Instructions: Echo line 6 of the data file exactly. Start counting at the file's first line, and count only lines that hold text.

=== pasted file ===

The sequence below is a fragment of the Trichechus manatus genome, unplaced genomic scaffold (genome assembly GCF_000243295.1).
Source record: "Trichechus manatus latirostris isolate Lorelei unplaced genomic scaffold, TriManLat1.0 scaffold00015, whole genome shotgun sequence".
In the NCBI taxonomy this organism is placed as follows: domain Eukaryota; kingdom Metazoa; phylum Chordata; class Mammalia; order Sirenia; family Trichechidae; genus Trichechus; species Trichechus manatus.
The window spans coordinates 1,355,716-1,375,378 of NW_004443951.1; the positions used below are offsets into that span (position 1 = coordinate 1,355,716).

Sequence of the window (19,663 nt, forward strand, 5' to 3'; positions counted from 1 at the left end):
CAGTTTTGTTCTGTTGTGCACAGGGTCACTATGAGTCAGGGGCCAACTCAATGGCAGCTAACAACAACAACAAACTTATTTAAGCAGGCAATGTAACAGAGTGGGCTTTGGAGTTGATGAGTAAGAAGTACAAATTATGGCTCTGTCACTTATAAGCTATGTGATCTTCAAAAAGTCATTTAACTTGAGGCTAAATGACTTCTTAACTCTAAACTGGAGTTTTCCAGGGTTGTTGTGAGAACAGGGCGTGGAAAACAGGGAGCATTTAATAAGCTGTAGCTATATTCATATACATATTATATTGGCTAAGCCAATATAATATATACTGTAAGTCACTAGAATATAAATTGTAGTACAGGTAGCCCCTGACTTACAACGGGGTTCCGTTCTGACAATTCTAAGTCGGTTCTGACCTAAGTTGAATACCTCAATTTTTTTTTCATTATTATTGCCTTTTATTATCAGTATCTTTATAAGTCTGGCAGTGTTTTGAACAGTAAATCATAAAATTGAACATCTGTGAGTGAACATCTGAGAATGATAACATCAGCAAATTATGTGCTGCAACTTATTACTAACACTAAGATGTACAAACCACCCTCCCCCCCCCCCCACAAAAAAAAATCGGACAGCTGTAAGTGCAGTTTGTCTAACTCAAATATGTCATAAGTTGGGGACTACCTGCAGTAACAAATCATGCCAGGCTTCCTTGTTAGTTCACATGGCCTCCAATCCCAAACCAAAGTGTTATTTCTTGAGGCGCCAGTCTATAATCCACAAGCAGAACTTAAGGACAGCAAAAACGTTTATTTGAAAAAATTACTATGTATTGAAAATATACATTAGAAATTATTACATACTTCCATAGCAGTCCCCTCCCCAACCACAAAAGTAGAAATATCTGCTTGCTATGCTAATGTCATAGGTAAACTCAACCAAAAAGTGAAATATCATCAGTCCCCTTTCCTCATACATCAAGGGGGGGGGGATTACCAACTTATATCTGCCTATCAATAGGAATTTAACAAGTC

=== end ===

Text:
CAGTTTTGTTCTGTTGTGCACAGGGTCACTATGAGTCAGGGGCCAACTCAATGGCAGCTAACAACAACAACAAACTTATTTAAGCAGGCAATGTAACAGAGTGGGCTTTGGAGTTGATGAGTAAGAAGTACAAATTATGGCTCTGTCACTTATAAGCTATGTGATCTTCAAAAAGTCATTTAACTTGAGGCTAAATGACTTCTTAACTCTAAACTGGAGTTTTCCAGGGTTGTTGTGAGAACAGGGCGTGGAAAACAGGGAGCATTTAATAAGCTGTAGCTATATTCATATACATATTATATTGGCTAAGCCAATATAATATATACTGTAAGTCACTAGAATATAAATTGTAGTACAGGTAGCCCCTGACTTACAACGGGGTTCCGTTCTGACAATTCTAAGTCGGTTCTGACCTAAGTTGAATACCTCAATTTTTTTTTCATTATTATTGCCTTTTATTATCAGTATCTTTATAAGTCTGGCAGTGTTTTGAACAGTAAATCATAAAATTGAACATCTGTGAGTGAACATCTGAGAATGATAACATCAGCAAATTATGTGCTGCAACTTATTACTAACACTAAGATGTACAAACCACCCTCCCCCCCCCCCCACAAAAAAAAATCGGACAGCTGTAAGTGCAGTTTGTCTAACTCAAATATGTCATAAGTTGGGGACTACCTGCAGTAACAAATCATGCCAGGCTTCCTTGTTAGTTCACATGGCCTCCAATCCCAAACCAAAGTGTTATTTCTTGAGGCGCCAGTCTATAATCCACAAGCAGAACTTAAGGACAGCAAAAACGTTTATTTGAAAAAATTACTATGTATTGAAAATATACATTAGAAATTATTACATACTTCCATAGCAGTCCCCTCCCCAACCACAAAAGTAGAAATATCTGCTTGCTATGCTAATGTCATAGGTAAACTCAACCAAAAAGTGAAATATCATCAGTCCCCTTTCCTCATACATCAAGGGGGGGGGGATTACCAACTTATATCTGCCTATCAATAGGAATTTAACAAGTC